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Book Review: ‘The Book of Ayn,’ by Lexi Freiman



THE BOOK OF AYN, by Lexi Freiman

A bucket of moldy jam stored in the walk-in storage closet of an L.A. cafe; famous men masturbating in front of young women; misappropriated campaign funds: Such real-life cancellation plots provide the unspoken backdrop to Lexi Freiman’s angular, careening latest, “The Book of Ayn,” which charts a writer’s undoing after she publishes an opioid crisis satire, written from a rent-free pied-à-terre with a view of the Empire State Building. This is a gamy picaresque for the age of the notes-app apology: a cutting novel of ego and its death, Freudian yearning, Randian Hollywood, scatological epiphany and the vileness of the pursuit of a career in letters.

By the end of the first paragraph Freiman has already dropped the anvil of cancellation on her protagonist, Anna, whose aforementioned satire is panned in The New York Times as “classist.” Since the age of 3 Anna has compulsively used off-off-off-color humor to blunt life’s miseries, painting the walls of her parents’ room with feces in an attempt to massage the grief over her infant brother’s death. The joke didn’t land, but that hasn’t stopped Anna from fouling up her life ever since. “I was just trying to write humorous fiction,” she says of her voyeuristic poverty porn that loudly mocks the whole concept of trauma; “trying to bring a little slapstick to the ongoing national tragedy.”

Guillotined as a “narcissist” by the paper of record, Anna finds herself lured toward the “numb leap of provocation,” tearing through the few remaining social events on her calendar hunting for trouble. After being all but removed from a clitoridectomy awareness luncheon for asserting that the clitoris is actually “privileged,” she smacks into an Ayn Rand tour paused on the sidewalk to watch a hawk tear the head off a pigeon. Anna gently asks the group what Ayn might’ve said about cancel culture; breathless, they tell her.

Anna reads up on Ayn and grows “giddy with my new heresy”; like a naughty joke, Rand’s Objectivism strikes her as “true because it’s wrong.” To her best friend, Vivian, a second-and-a-half-wave feminist who considers Rand’s philosophy “something rich psychopaths use to justify their greed,” she replies that the author “thought women could do literally anything … except be the president.” At a “dissident soiree” of “centrists” in the West Village, she evangelizes Rand to two podcasters who troll the “Victim Caliphate” by making pasta for war criminals. A venture capitalist connects her with his son, a scrabbling talent manager who predicts that “cancellation was about to become cool” and who suggests she write a TV show about her new god. Heading West, Anna thrills: Ayn, too, went to Hollywood at 39.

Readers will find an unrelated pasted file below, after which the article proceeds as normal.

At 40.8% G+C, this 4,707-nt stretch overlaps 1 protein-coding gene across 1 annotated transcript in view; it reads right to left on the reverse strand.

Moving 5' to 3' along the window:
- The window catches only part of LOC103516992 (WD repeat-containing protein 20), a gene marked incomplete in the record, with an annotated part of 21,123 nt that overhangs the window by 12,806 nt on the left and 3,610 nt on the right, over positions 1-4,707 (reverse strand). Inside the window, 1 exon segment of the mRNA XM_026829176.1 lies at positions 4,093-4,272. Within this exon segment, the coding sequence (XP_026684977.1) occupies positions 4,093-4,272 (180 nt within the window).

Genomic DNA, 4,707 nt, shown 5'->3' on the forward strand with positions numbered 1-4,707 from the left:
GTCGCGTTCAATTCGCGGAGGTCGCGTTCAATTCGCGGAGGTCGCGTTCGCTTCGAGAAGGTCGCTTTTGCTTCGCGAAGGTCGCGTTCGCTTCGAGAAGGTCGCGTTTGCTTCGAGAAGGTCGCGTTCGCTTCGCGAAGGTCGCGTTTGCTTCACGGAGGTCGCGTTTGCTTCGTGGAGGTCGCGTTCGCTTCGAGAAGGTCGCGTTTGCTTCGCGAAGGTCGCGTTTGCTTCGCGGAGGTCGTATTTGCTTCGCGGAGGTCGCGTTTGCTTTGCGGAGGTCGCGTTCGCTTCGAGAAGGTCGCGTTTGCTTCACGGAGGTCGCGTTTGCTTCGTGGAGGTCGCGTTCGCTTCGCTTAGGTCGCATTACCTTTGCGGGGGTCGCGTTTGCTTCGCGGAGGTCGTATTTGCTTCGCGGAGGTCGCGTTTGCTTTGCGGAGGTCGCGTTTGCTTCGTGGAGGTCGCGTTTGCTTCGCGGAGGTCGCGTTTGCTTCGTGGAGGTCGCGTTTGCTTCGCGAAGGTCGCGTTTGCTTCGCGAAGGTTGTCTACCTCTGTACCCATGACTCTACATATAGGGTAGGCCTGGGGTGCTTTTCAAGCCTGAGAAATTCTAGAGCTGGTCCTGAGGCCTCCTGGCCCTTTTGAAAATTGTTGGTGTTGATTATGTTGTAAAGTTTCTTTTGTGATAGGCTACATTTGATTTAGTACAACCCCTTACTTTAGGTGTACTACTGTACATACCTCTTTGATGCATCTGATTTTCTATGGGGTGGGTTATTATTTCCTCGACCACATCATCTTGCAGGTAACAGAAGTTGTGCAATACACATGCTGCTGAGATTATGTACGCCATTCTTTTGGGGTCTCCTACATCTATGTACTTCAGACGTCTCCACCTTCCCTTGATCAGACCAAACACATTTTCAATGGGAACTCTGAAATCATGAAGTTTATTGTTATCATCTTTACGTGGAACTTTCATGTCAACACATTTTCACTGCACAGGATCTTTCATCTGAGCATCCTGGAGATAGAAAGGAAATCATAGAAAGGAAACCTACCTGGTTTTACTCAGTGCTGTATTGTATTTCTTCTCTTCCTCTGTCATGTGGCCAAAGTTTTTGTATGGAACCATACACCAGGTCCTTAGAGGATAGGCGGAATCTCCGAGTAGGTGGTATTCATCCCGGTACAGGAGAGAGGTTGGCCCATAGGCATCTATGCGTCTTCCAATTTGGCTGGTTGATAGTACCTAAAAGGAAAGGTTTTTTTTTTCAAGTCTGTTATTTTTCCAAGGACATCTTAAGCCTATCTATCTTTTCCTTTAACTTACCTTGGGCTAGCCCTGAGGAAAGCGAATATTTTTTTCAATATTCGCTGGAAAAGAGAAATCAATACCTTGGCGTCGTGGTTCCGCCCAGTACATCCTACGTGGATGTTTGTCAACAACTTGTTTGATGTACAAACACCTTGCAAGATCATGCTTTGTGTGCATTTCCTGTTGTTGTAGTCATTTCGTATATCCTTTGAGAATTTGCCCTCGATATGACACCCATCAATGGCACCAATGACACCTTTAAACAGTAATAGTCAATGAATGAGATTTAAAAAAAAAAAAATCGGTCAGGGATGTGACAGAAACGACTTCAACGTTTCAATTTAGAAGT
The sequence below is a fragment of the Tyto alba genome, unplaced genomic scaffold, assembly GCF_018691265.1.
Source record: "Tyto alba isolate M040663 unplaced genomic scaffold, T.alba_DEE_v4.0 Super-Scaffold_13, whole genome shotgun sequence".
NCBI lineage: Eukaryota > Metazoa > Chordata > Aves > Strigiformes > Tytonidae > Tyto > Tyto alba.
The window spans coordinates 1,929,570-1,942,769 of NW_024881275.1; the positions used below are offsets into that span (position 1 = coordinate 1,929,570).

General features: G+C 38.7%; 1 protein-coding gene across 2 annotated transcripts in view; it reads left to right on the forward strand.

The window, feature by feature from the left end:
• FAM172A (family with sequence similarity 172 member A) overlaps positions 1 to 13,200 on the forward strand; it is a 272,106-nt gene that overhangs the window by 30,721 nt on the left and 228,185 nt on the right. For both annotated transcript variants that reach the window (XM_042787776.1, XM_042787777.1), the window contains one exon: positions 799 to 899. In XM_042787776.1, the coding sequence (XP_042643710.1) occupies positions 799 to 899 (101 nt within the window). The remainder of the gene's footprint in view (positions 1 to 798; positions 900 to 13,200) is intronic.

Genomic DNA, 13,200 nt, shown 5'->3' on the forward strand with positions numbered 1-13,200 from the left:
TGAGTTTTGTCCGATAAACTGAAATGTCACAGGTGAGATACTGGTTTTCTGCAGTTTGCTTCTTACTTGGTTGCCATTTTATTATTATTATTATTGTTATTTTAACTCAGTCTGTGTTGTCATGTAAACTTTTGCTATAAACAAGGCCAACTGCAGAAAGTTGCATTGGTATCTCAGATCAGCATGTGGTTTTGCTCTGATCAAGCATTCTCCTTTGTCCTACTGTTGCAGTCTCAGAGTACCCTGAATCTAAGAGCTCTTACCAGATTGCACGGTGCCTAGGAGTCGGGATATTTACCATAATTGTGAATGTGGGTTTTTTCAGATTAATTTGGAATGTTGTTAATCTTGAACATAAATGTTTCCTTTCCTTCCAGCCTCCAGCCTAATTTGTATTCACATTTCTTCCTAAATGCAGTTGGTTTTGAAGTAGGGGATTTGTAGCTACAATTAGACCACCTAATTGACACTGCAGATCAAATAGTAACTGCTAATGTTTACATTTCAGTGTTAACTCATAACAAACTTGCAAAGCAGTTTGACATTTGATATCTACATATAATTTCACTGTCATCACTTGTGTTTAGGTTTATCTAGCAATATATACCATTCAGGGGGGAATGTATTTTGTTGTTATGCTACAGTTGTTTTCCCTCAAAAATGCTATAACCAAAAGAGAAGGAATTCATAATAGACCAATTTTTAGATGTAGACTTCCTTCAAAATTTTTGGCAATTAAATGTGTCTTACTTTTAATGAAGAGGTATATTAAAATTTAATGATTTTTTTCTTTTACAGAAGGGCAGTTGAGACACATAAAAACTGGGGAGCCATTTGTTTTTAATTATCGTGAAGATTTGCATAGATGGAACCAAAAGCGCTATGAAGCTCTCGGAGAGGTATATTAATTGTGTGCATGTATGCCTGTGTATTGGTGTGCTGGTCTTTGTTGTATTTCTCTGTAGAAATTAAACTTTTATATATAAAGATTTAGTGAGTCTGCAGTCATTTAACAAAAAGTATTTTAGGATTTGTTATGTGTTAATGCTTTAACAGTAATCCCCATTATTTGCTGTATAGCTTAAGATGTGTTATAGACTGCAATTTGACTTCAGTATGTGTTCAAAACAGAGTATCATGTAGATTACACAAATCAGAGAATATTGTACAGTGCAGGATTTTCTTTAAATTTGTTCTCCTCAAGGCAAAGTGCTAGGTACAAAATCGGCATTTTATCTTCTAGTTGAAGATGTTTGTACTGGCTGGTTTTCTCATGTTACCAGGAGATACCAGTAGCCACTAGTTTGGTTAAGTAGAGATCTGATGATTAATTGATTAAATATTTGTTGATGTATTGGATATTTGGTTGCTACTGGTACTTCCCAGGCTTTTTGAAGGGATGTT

In Los Angeles, Anna does the usual. She gets a Craigslist roommate who never flushes, she walks dogs to make rent, she does goat yoga next to a woman whose mat reads, “God Is Dead. Be Kind to Yourself.” She courts a “bland” actress for the role of “the original girlboss”; she gets “re-canceled” for triggering a queer and diverse TV show cast at a party; she falls behind on her pilot and turns to Adderall (Rand finished “The Fountainhead” on Benzedrine), which gives her diarrhea so torrential and emptying she’s able to see Objectivism, at last, for the strangling vine it is.

Hoping to annihilate and remake herself, Anna follows Vivian to an “ego suicide” workshop on the Greek island of Lesvos. The culty folks who run the commune share everything, including a fevered reverence for the long-dead guru they still call “the Master.” Anna pops from perineum-stimulation workshops to laughter meditations to sex with a teenage refugee she nicknames Baby. As her ego slowly dies, she has disturbing fantasies of motherhood, struggles to distinguish Rand’s maxims from the Master’s YouTube rantings about the futility of altruism and the paradox of the self, and begins to fear the only thing she’ll ever be able to write is “‘Eat Pray Love’ narrated by Humbert Humbert.” It’s all only 30 euros a night.

Freiman’s singularly funny 2018 debut, “Inappropriation,” dealt in similar ideas: our humorless century, the allure of cult logic, the quest for a credo. Fans of that book will miss its strange, particular tenderness — here instead is a furious, jagged and radiant reckoning with the dangers of the manifesto, the mortifications of aging, the mercies and limitations of the comic posture, the job of the novelist and the indiscriminate desecration it demands.

THE BOOK OF AYN | By Lexi Freiman | Catapult | 232 pp. | $27